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We are saved, recipients of the greatest gift we can ever receive, and have heard the best news possible; why don’t our faces show it? This may not be you, but it’s more people than you realize. We are saved but we still go through life like we’re not! Why do we feel miserable? Why do our lives seem to be in a perpetual rut? It’s like someone asked, “If you’re happy and you know it, clap your hands,” and only a few people, if any, clapped.

We have heard Peter’s sermon, realized our salvation, accepted Jesus, and believed in the resurrection. However, life doesn’t stop. The life hits keep on coming. Getting out of bed is still tough; family and friends are diagnosed with serious illnesses, and people are being shot for no other reason than pulling into the wrong driveway. The world appears to have lost its ever-loving mind. We may believe in the Good News and accept salvation, but the world feels far from any sense of salvation.  As such, this impacts our outlook on life and our salvation. What does salvation look like when it goes from something we read about on a page, a two-dimensional experience in the Bible, something happening to other people, and becomes a three-dimensional, real-world thing happening to us? It ought to make a difference in who we are at a core level. In practice, not theory. It should change our identity, outlook, and vision.  

Now that we are saved, why don’t we feel any better about ourselves and the world in which we live? Why are things essentially the status quo? Things might seem bad, but why don’t Christians have more hope? Everywhere we look, there is a sense of scarcity instead of abundance. Yet, when Peter recounts the story of salvation, plenty abounds, in the face of scarcity and fear. Thousands convert. What creates this disconnect today? Why is there a disconnect today? What can we do about the disconnect between what we’ve said we accept, what’s been done on our behalf by Jesus, and how we feel and respond to that action on a day-to-day basis?

How do we live like people who are saved and transformed instead of those who are saved, and the gift of salvation has no measurable impact on our lives? So, let me ask again, if we are saved, why do we still look so miserable, like we’re all in the colonoscopy waiting room and living like we were before Jesus saved us on the cross? Perhaps we can find some reasons and bring salvation and happiness together, once again, to our Good News story.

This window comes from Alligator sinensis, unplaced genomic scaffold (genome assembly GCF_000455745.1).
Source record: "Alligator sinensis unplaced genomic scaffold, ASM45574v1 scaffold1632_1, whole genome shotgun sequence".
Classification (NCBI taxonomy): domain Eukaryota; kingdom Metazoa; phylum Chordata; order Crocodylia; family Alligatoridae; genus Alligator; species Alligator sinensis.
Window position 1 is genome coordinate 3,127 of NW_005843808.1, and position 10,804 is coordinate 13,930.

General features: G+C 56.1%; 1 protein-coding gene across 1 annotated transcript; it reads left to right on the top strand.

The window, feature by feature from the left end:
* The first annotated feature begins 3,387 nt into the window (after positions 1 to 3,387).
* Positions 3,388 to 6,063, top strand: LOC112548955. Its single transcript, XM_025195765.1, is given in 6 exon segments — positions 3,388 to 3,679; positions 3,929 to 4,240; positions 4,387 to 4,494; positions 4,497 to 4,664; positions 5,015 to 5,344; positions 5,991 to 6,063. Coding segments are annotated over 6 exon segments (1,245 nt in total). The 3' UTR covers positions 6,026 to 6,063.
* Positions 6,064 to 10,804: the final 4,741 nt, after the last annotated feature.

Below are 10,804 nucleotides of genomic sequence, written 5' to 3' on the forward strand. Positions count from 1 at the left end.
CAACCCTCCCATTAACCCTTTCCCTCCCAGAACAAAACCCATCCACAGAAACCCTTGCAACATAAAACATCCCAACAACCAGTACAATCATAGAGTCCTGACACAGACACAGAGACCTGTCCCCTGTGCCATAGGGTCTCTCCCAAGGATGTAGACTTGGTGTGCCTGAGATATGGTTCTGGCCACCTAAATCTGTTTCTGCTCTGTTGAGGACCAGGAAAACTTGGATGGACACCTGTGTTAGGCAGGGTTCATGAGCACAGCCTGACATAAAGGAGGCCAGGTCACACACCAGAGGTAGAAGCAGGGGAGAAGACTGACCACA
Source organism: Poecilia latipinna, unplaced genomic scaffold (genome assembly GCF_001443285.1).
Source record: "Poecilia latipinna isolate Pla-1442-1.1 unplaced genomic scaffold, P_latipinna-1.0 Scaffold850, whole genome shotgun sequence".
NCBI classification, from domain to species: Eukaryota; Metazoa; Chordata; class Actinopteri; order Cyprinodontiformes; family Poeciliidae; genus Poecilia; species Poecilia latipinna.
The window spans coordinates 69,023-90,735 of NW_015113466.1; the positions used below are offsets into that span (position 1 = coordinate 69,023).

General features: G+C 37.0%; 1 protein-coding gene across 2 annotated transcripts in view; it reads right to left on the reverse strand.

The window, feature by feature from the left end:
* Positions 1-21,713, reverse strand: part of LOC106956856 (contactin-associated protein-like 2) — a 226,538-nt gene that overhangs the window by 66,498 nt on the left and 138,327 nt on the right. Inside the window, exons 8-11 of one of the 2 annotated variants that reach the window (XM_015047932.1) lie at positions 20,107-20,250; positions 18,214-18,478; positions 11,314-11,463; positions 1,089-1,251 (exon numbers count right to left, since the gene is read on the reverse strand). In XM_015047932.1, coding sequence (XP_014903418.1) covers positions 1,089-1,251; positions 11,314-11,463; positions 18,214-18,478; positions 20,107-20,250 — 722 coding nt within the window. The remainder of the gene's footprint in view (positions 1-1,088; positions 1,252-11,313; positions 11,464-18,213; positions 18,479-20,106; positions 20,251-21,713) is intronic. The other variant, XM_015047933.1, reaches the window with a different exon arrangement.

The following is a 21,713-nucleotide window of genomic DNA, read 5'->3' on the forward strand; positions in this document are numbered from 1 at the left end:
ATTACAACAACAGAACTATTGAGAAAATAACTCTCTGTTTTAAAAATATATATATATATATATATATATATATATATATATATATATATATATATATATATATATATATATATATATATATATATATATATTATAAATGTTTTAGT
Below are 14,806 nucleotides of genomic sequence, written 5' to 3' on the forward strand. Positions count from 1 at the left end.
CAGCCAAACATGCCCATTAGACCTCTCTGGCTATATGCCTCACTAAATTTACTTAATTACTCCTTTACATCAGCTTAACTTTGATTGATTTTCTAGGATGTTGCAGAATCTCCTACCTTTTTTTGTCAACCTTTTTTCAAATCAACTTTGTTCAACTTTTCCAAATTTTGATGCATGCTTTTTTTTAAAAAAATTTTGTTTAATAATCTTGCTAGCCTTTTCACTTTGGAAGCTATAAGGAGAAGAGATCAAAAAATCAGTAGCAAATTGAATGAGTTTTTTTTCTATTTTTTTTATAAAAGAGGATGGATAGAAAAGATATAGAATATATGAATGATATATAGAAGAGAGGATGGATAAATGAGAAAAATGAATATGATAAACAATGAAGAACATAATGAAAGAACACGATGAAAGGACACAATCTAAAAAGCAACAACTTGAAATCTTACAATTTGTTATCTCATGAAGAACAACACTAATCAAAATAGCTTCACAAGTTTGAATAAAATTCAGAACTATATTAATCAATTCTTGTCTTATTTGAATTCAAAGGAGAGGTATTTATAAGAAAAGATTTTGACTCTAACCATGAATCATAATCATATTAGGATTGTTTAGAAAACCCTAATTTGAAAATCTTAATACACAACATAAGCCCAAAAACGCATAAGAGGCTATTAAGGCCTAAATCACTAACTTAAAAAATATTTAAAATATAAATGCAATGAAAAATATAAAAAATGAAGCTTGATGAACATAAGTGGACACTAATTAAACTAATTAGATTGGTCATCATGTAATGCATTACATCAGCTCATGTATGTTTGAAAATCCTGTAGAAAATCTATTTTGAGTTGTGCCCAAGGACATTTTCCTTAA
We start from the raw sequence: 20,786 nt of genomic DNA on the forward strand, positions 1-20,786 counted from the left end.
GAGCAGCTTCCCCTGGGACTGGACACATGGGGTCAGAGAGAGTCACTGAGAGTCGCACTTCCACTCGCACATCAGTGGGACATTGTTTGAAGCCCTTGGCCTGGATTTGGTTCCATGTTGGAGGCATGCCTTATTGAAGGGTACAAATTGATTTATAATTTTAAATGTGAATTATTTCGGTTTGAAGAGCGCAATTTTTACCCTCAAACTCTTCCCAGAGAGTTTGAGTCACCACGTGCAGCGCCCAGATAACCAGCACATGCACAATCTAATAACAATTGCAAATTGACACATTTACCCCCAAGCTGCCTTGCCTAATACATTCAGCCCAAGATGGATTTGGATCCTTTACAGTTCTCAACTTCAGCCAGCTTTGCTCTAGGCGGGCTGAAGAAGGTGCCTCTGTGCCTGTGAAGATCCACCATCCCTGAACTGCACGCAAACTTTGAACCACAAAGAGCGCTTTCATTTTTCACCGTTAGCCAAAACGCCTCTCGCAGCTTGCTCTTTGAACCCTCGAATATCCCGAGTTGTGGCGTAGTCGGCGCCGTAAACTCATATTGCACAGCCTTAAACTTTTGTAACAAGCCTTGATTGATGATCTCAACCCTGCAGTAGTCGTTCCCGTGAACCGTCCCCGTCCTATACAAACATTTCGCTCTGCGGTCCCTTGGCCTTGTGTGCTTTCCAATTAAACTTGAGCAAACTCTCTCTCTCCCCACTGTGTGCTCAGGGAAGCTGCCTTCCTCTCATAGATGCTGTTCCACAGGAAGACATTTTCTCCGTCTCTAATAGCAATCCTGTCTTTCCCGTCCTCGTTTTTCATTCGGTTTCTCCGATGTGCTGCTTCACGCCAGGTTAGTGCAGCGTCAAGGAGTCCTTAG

I will need one tool, a ladder, to help us put the joy of salvation back into our lives and kick misery to the curb. Don’t worry; I’m not bringing in a real ladder, though I did consider it. All I need you to do is picture a ladder with ten rungs. Now remember, we’ve heard Peter preach. We have responded to his message. Now we’re in this “what will we do about this beautiful gift of salvation” phase. We’ve heard the most important news we will ever hear. Jesus has died and risen. Our sins are forgiven. Yet what do we do with good news, and why do we still feel crummy?

Think with me about the ladder. Suppose the top of the ladder represents the best possible life for you, and the bottom represents your worst possible life.  If the top step is ten and the bottom step is 0, on which step of the ladder do you feel you stand at present, having heard what Peter just preached?

Having encountered the best news, how satisfied are you with your life? A one means you’re completely dissatisfied, and a ten means you’re completely satisfied. I’ll give you a moment to think about your number.

Here’s a fact: when this survey was last done with most Americans, the average was 6. Yes, most Americans gave themselves a six. Most Americans are somewhere between miserable and ultimately unsatisfied. That sounds like a living hell if you ask me. You’ve heard the most extraordinary story ever told, and the best response we can muster is “Maybe,” “If I feel like it,” “How much does it cost,” “Do I have to get up out of my chair,” or a shoulder shrug and “meh.”  Despite the great gift of grace and salvation, our lives tend more toward dissatisfaction and misery than toward happiness.  How can this be? We’ve got to be doing something wrong. Are we not listening? How can we fix this?